This is going to be a quick post, mi amigos. As is the case with many of us this long holiday weekend, lots of family, cooking and shopping on the agenda. Not to mention that giant stack of pots and pans still in my sink from yesterday. But I did want to share another great book with you in case you have a foodie on your holiday shopping list that would like a humorous and comprehensive insider’s look at how America’s food culture got to where it is today.
The United States of Arugula, penned by David Kamp, is “the sun-dried, cold-pressed, dark-roasted, extra virgin story of the American food revolution,” as it proclaims on the book’s jacket. And so it is. Considering this is a non-fiction work covering more than a century of history, I was quite impressed with how Kamp manages to hold a legitimate storyline together that makes for an easy read. I do have to admit though that once or twice each chapter I had to thumb back through previous chapters to remember who Forgione or Gault were since the text is riddled with the names of foodie legends and pseudo-legends that the author introduces in full once and then later hurriedly refers to by their last name several chapters later. It’s a lot like playing “Memory”. But considering the breadth of his topic, it’s completely understandable (even admirable if you’re like me and don’t want to read an additional 300 pages of recap text) that Kamp asks his readers to put 2 and 2 together from time to time.
Thanks to this juicy text flecked with a rarefied form of celebrity gossip about the bygone stars of this nation’s gastronomic revolution, including Julia Childs, James Beard, Alice Waters, Pierre Franey, and Craig Claiborne among others, I now know so much more about the foundation of our modern passion for food, especially food driven by seasonal and locally grown produce. America really struggled to get a food “identity” and I’m glad this book is out there to help readers appreciate what it took to get where we are today and how “nobody” can quickly become “somebody” in the food world, given they have passion and creativity that’s fueled by good ingredients.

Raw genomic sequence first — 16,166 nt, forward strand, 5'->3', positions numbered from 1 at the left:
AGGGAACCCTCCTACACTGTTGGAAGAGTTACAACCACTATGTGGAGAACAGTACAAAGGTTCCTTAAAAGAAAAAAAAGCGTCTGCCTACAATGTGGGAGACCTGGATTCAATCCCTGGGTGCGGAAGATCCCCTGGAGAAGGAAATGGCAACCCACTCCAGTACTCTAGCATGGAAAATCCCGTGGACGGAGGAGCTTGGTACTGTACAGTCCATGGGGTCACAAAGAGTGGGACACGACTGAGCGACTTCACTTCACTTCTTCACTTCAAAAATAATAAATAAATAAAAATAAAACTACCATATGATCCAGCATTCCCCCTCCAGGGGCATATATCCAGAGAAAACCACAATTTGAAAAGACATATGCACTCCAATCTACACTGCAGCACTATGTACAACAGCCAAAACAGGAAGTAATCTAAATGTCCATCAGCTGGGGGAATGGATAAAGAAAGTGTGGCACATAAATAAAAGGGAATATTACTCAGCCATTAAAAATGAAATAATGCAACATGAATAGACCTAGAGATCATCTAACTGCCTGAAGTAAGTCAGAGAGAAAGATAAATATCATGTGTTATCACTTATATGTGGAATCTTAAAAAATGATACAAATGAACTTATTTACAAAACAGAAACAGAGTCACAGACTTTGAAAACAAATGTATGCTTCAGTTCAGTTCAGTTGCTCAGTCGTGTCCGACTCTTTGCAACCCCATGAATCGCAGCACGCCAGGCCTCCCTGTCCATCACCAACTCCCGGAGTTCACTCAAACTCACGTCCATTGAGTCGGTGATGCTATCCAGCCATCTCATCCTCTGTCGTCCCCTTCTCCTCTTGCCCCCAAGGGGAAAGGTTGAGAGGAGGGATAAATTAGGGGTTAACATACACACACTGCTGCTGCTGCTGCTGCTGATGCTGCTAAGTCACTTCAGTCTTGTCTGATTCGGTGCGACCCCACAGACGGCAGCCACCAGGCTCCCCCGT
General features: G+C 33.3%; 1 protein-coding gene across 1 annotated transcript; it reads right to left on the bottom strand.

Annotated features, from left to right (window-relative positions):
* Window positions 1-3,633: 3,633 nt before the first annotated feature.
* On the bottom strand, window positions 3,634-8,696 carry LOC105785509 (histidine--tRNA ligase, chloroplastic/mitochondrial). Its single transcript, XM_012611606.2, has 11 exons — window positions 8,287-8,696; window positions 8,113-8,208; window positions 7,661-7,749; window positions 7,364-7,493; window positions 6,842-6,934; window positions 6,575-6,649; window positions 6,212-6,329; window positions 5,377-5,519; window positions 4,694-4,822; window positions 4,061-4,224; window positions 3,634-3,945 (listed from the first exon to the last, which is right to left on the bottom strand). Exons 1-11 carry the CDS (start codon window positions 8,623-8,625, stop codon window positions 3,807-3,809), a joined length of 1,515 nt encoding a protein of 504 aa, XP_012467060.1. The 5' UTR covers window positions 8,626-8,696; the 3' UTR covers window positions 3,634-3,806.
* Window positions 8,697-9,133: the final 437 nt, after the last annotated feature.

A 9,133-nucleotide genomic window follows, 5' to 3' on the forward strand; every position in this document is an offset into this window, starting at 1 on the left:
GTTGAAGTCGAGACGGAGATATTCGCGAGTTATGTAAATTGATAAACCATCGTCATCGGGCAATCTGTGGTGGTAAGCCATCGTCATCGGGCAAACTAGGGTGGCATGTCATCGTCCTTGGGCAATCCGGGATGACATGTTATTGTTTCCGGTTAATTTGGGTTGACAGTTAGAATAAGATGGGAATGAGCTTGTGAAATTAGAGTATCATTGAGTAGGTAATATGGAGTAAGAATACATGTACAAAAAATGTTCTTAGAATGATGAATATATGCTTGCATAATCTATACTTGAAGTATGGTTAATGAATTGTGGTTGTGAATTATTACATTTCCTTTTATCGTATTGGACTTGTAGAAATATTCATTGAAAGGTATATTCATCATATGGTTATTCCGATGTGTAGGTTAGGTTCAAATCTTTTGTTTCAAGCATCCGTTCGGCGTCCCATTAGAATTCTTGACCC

Unfortunately, this book doesn’t lend itself to many good quotes – not because it’s poorly written but because it’s so richly entwined that pulling a short quote out voids all its contextual meaning. Still here are a couple to ponder.
Quotes from The United States of Arugula by David Kamp:
Taken from an article by Sheila Hibben in The New Yorker in 1941 where she reported that she found “A farm cheese from Wisconsin that was one of those honest products that prove ours is going to be a great cheese country once the flood of processed stuff subsides.”
“In [Elizabeth] David, [Alice] Waters had at last found a food person in the Anglophone world who was speaking her language, calling for an honest, straightforward cookery, ‘carried out with care and skill, with regard to the quality of the materials, but without extravagance and pretension,’ to quote from French Provencial cooking (1960).”
To paraphrase a quote that I sadly forgot to underline, Jeremiah Tower of Chez Panisse fame, abided by a philosophy of “Get the freshest ingredients and get out of their way.”
Which brings me to the discussion question for this post. What figure of the food world sticks out the most to you, for good or bad reasons? While I know he was once reputed for his seasonal cooking, I personally have huge problems with Emeril. I don’t think the man knows a lick about fresh produce since I’ve seen him repeatedly refer to a certain vegetable by the wrong name or properties. I greatly admire Alice Waters for her dedication to using simple fresh ingredients to inspire her menus. But she also had a sordid personal life and wore herself way too thin, traits that I hadn’t known about until reading this book.
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